transfersColombian World Cup star completes £63m move to Spain
Arts and Entertainment
Stir crazy: Noel Fielding in 'Luxury Comedy 2: Tales from Painted Hawaii'
comedyAs ‘Luxury Comedy’ returns, Noel Fielding on why mainstream success scares him and what the future holds for 'The Boosh'
Life and Style
Flow chart: Karl Landsteiner discovered blood types in 1900, yet scientists have still not come up with an explanation for their existence
lifeAll of us have one. Yet even now, it’s a matter of debate what they’re for
Arts and Entertainment
'Weird Al' Yankovic, or Alfred Matthew, at the 2014 Los Angeles Film Festival Screening of
musicHis latest video is an ode to good grammar. But what do our experts think he’s missed out?
Travel
Hotel Tour d’Auvergne in Paris launches pay-what-you-want
travelIt seems fraught with financial risk, but the policy has its benefits
Arts and Entertainment
booksThe best children's books for this summer
Independent
Travel Shop
the manor
Up to 70% off luxury travel
on city breaks Find out more
santorini
Up to 70% off luxury travel
on chic beach resorts Find out more
sardina foodie
Up to 70% off luxury travel
on country retreats Find out more
Latest stories from i100
Have you tried new the Independent Digital Edition apps?
Independent Dating
and  

By clicking 'Search' you
are agreeing to our
Terms of Use.

iJobs Job Widget
iJobs General

Teaching Assistant

£12024: Randstad Education Leeds: Teaching Assistant September 2014 start - te...

Physics Teacher

£130 - £162 per day + UPS: Randstad Education Hull: Physics Teacher Long Term ...

IT Technician (1st/2nd line support) - Leatherhead, Surrey

£23000 - £25000 per annum: Ashdown Group: IT Technician (1st/2nd line support)...

Primary Teacher EYFS, KS1 and KS2

£85 - £130 per day: Randstad Education Preston: Randstad Education are urgentl...

Day In a Page

Noel Fielding's 'Luxury Comedy': A land of the outright bizarre

Noel Fielding's 'Luxury Comedy'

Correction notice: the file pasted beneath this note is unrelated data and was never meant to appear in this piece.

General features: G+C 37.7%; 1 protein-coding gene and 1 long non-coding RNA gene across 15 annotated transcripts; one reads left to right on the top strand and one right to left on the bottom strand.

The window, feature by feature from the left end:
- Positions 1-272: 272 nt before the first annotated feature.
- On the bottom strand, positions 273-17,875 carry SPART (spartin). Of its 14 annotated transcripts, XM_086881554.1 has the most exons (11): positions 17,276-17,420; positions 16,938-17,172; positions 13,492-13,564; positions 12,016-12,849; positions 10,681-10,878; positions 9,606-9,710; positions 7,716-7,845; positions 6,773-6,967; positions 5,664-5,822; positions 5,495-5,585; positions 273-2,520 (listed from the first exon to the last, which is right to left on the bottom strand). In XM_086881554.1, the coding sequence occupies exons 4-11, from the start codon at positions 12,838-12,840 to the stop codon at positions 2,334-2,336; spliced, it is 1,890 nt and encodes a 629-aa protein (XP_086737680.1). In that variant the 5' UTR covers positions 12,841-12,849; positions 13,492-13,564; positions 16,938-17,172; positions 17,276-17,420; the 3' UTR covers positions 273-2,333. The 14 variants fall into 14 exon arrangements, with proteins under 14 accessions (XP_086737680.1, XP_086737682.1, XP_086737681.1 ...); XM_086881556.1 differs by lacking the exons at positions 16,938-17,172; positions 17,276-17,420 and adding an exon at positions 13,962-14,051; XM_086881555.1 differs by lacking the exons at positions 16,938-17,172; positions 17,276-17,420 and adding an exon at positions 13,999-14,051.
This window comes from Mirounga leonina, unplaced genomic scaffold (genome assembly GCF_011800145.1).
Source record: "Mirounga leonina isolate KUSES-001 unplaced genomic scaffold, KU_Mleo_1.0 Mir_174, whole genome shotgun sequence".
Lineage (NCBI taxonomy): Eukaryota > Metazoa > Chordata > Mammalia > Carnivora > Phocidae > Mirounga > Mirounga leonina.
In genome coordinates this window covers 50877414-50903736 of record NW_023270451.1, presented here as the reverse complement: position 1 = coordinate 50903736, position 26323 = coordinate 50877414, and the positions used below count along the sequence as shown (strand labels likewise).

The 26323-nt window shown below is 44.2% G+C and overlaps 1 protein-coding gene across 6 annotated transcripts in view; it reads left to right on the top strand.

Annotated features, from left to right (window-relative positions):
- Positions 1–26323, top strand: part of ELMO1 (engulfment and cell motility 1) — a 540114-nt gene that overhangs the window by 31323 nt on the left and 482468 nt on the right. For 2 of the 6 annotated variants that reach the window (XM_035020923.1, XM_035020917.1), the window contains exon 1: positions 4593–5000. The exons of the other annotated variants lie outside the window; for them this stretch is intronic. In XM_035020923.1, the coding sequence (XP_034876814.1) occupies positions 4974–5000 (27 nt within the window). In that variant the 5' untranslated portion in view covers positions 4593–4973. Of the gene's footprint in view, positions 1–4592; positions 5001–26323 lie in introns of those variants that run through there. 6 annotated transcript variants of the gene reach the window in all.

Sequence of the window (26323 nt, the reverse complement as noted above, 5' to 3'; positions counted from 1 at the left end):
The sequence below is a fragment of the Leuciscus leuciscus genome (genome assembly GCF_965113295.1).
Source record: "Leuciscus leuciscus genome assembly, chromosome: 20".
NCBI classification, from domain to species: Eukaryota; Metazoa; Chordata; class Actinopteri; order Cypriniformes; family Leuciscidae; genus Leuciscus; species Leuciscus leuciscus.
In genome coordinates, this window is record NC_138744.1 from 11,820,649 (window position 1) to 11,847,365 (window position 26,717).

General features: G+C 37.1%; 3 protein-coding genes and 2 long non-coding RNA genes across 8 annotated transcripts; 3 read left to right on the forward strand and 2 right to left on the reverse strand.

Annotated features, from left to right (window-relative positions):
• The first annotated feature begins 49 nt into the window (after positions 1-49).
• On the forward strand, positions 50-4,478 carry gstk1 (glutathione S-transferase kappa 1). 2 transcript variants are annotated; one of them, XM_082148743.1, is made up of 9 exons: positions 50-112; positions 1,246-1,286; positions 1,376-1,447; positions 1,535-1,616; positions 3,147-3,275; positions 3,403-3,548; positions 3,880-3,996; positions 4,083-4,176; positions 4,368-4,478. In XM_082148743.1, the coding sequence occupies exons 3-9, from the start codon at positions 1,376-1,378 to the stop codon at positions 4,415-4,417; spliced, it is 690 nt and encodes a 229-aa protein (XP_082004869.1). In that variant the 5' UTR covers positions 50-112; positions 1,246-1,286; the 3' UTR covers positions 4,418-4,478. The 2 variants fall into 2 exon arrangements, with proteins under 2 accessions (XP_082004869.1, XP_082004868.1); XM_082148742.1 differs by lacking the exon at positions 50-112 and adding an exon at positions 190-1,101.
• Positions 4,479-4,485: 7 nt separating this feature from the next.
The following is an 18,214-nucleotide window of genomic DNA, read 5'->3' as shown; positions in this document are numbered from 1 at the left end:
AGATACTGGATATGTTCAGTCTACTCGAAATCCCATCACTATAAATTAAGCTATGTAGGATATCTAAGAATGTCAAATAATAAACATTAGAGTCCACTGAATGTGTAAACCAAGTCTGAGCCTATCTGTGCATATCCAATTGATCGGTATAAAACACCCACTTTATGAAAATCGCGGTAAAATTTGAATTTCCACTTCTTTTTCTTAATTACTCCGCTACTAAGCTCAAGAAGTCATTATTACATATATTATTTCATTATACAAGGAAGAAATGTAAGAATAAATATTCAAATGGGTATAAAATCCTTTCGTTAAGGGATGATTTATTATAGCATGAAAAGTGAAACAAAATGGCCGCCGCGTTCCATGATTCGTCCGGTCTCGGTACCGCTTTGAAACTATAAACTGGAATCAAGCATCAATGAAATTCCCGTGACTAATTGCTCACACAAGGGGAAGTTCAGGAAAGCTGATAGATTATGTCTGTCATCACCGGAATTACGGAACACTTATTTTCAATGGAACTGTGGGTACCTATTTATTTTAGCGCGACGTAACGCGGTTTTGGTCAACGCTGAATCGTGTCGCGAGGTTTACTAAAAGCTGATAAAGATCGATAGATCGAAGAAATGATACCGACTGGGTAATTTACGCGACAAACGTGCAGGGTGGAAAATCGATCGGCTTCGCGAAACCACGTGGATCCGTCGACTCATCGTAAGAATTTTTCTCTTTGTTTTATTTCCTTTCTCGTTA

A land of the outright bizarre
What are the worst 'Word Crimes'?

What are the worst 'Word Crimes'?

‘Weird Al’ Yankovic's latest video is an ode to good grammar. But what do The Independent’s experts think he’s missed out?
Can Secret Cinema sell 80,000 'Back to the Future' tickets?

The worst kept secret in cinema

A cult movie event aims to immerse audiences of 80,000 in ‘Back to the Future’. But has it lost its magic?
Facebook: The new hatched, matched and dispatched

The new hatched, matched and dispatched

Family events used to be marked in the personal columns. But now Facebook has usurped the ‘Births, Deaths and Marriages’ announcements
Why do we have blood types?

Are you my type?

All of us have one but probably never wondered why. Yet even now, a century after blood types were discovered, it’s a matter of debate what they’re for
Honesty box hotels: You decide how much you pay

Honesty box hotels

Five hotels in Paris now allow guests to pay only what they think their stay was worth. It seems fraught with financial risk, but the honesty policy has its benefit
Commonwealth Games 2014: Why weight of pressure rests easy on Michael Jamieson’s shoulders

Michael Jamieson: Why weight of pressure rests easy on his shoulders

The Scottish swimmer is ready for ‘the biggest race of my life’ at the Commonwealth Games
Some are reformed drug addicts. Some are single mums. All are on benefits. But now these so-called 'scroungers’ are fighting back

The 'scroungers’ fight back

The welfare claimants battling to alter stereotypes
Amazing video shows Nasa 'flame extinguishment experiment' in action

Fireballs in space

Amazing video shows Nasa's 'flame extinguishment experiment' in action
A Bible for billionaires

A Bible for billionaires

Find out why America's richest men are reading John Brookes
Paranoid parenting is on the rise - and our children are suffering because of it

Paranoid parenting is on the rise

And our children are suffering because of it
For sale: Island where the Magna Carta was sealed

Magna Carta Island goes on sale

Yours for a cool £4m
Phone hacking scandal special report: The slide into crime at the 'News of the World'

The hacker's tale: the slide into crime at the 'News of the World'

Glenn Mulcaire was jailed for six months for intercepting phone messages. James Hanning tells his story in a new book. This is an extract
We flinch, but there are degrees of paedophilia

We flinch, but there are degrees of paedophilia

Child abusers are not all the same, yet the idea of treating them differently in relation to the severity of their crimes has somehow become controversial
The truth about conspiracy theories is that some require considering

The truth about conspiracy theories is that some require considering

For instance, did Isis kill the Israeli teenagers to trigger a war, asks Patrick Cockburn